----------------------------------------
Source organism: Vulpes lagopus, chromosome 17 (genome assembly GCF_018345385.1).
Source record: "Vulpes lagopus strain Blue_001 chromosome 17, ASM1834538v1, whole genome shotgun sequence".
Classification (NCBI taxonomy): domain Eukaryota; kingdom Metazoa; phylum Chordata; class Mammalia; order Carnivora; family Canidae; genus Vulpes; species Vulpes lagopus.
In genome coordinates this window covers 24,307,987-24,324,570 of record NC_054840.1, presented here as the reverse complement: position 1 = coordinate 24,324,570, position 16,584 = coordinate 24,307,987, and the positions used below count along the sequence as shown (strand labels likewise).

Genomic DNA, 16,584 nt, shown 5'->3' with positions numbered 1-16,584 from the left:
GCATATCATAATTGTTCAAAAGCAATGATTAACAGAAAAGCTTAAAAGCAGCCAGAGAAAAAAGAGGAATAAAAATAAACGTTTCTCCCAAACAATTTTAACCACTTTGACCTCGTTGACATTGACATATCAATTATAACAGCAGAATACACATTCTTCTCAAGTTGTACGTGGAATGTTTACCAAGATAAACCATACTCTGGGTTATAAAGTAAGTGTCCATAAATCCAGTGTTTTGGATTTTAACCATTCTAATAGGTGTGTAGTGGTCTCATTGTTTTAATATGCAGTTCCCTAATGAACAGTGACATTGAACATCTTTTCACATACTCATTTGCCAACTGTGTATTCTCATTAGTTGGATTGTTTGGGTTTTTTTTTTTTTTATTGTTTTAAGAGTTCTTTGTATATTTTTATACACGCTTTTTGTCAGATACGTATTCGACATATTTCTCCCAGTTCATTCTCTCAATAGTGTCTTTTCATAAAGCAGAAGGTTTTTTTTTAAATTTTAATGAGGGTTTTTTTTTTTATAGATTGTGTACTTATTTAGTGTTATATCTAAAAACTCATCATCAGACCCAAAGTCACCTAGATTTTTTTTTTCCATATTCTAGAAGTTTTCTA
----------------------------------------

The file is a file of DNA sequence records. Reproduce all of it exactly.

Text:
Source organism: Vulpes lagopus, chromosome 17 (genome assembly GCF_018345385.1).
Source record: "Vulpes lagopus strain Blue_001 chromosome 17, ASM1834538v1, whole genome shotgun sequence".
Classification (NCBI taxonomy): domain Eukaryota; kingdom Metazoa; phylum Chordata; class Mammalia; order Carnivora; family Canidae; genus Vulpes; species Vulpes lagopus.
In genome coordinates this window covers 24,307,987-24,324,570 of record NC_054840.1, presented here as the reverse complement: position 1 = coordinate 24,324,570, position 16,584 = coordinate 24,307,987, and the positions used below count along the sequence as shown (strand labels likewise).

Genomic DNA, 16,584 nt, shown 5'->3' with positions numbered 1-16,584 from the left:
GCATATCATAATTGTTCAAAAGCAATGATTAACAGAAAAGCTTAAAAGCAGCCAGAGAAAAAAGAGGAATAAAAATAAACGTTTCTCCCAAACAATTTTAACCACTTTGACCTCGTTGACATTGACATATCAATTATAACAGCAGAATACACATTCTTCTCAAGTTGTACGTGGAATGTTTACCAAGATAAACCATACTCTGGGTTATAAAGTAAGTGTCCATAAATCCAGTGTTTTGGATTTTAACCATTCTAATAGGTGTGTAGTGGTCTCATTGTTTTAATATGCAGTTCCCTAATGAACAGTGACATTGAACATCTTTTCACATACTCATTTGCCAACTGTGTATTCTCATTAGTTGGATTGTTTGGGTTTTTTTTTTTTTTATTGTTTTAAGAGTTCTTTGTATATTTTTATACACGCTTTTTGTCAGATACGTATTCGACATATTTCTCCCAGTTCATTCTCTCAATAGTGTCTTTTCATAAAGCAGAAGGTTTTTTTTTAAATTTTAATGAGGGTTTTTTTTTTTATAGATTGTGTACTTATTTAGTGTTATATCTAAAAACTCATCATCAGACCCAAAGTCACCTAGATTTTTTTTTTCCATATTCTAGAAGTTTTCTA